So, instead of actually discussing its many logical flaws, let’s imagine it in a letter form, shall we?  “Dear Army, can you please create a coup against Morsi and quite possibly enter into a state of civil war with armed Islamists, but not rule us? And while you are at it, can you possibly be a dear and stop those military trials against us, allow us to take a look into your finances to regulate them and quite possibly elect a civilian to be your leader? That will be all, we promise.  XOXO, the Revolutionaries. PS: What’s taking so long? ”.

Sigh…

The Conservatives have other fantasies. They believe the military institution to be a patriotic institution whose primary focus is Egyptian national security, which is severely threatened by having armed Islamist Jihadis running unchecked in the country and the army’s infiltration by Muslim Brotherhood officers. Due to those two reasons, and insider sources of course, they believe that the military wants to overthrow Morsi, but needs the people’s support first.

Once that is solid, the military will overthrow Morsi, arrest (or kill… semantics, really!) all the Muslim Brotherhood and Salafis, and bring in a civilian government.  Never mind that it was under SCAF rule that those armed Jihadists came back to the country in their thousands, and they did nothing about it.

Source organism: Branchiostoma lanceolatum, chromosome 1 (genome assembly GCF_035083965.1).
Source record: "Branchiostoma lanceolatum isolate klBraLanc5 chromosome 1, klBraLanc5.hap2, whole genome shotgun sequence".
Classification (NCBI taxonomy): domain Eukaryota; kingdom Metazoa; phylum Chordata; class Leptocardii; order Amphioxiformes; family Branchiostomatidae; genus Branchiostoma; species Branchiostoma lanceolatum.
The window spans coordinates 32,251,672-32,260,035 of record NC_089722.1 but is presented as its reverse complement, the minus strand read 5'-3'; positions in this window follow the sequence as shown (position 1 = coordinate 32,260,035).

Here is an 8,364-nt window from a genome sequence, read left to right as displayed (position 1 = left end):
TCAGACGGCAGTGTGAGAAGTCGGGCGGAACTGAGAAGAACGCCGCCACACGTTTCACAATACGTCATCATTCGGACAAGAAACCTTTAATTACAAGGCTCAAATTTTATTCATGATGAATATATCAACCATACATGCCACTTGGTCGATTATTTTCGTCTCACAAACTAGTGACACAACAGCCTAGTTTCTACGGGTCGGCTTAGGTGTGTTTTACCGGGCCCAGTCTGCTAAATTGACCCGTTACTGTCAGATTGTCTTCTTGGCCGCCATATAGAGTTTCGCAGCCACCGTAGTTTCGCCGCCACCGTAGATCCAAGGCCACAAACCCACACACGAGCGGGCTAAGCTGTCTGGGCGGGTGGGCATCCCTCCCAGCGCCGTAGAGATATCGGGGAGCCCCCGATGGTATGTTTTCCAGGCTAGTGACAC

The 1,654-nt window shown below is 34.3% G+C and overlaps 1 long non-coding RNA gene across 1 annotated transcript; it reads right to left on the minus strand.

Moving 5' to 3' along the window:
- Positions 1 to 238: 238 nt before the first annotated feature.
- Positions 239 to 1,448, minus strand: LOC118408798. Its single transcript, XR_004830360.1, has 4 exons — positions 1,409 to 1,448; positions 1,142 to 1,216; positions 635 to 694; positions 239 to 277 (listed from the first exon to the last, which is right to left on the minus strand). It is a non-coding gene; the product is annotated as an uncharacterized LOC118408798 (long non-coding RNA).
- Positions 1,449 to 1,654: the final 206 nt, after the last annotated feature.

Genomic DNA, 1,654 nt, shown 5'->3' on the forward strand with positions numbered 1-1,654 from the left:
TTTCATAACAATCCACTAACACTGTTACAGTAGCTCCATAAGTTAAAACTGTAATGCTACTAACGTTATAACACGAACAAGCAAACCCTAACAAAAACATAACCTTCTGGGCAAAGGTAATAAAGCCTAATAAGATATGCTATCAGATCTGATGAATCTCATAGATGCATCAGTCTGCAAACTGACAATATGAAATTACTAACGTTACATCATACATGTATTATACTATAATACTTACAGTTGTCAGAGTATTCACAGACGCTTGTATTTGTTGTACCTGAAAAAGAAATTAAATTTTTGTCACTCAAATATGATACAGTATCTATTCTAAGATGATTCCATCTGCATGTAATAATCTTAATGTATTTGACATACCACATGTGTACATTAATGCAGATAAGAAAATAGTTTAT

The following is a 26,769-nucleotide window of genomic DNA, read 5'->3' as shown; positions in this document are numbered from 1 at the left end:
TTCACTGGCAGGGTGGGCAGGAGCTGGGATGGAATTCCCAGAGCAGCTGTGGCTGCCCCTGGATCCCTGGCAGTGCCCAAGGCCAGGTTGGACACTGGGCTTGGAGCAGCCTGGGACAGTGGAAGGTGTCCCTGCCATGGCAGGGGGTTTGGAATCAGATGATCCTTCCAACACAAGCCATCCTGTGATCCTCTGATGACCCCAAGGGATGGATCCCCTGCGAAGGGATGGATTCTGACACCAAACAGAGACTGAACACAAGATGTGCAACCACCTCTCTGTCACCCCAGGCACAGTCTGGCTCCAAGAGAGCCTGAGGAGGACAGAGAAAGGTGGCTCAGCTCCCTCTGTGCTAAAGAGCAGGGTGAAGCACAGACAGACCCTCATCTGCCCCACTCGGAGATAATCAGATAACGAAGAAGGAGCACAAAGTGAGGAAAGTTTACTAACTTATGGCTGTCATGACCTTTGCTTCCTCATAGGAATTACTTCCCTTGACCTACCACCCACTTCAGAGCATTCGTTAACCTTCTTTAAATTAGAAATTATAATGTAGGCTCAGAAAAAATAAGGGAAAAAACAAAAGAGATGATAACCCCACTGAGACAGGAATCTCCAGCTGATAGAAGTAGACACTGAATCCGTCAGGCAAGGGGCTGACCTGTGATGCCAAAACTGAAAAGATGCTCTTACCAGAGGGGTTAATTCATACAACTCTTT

Never mind that it was under SCAF rule that they got their weapons smuggled into the country, or that the person responsible for ensuring that such arms wouldn’t get smuggled, the chief of Egyptian military intelligence under SCAF, is the current Secretary of Defence who is supposedly concerned by it. It should also be noted that the military under him was the signatory and supporter of a constitution that no longer prohibits the formation of civilian militias. Under him, the military will engineer a coup against Morsi? The military itself would need to have a coup first for that to happen.

But let’s pretend that none of those facts are true, the question remains:  Why should the military overthrow this president for your sake? What do you have to offer them in return? They already have financial autonomy, they can still militarily try anyone they feel like, their US aid money is not being threatened and they can do anything they damn please with zero accountability.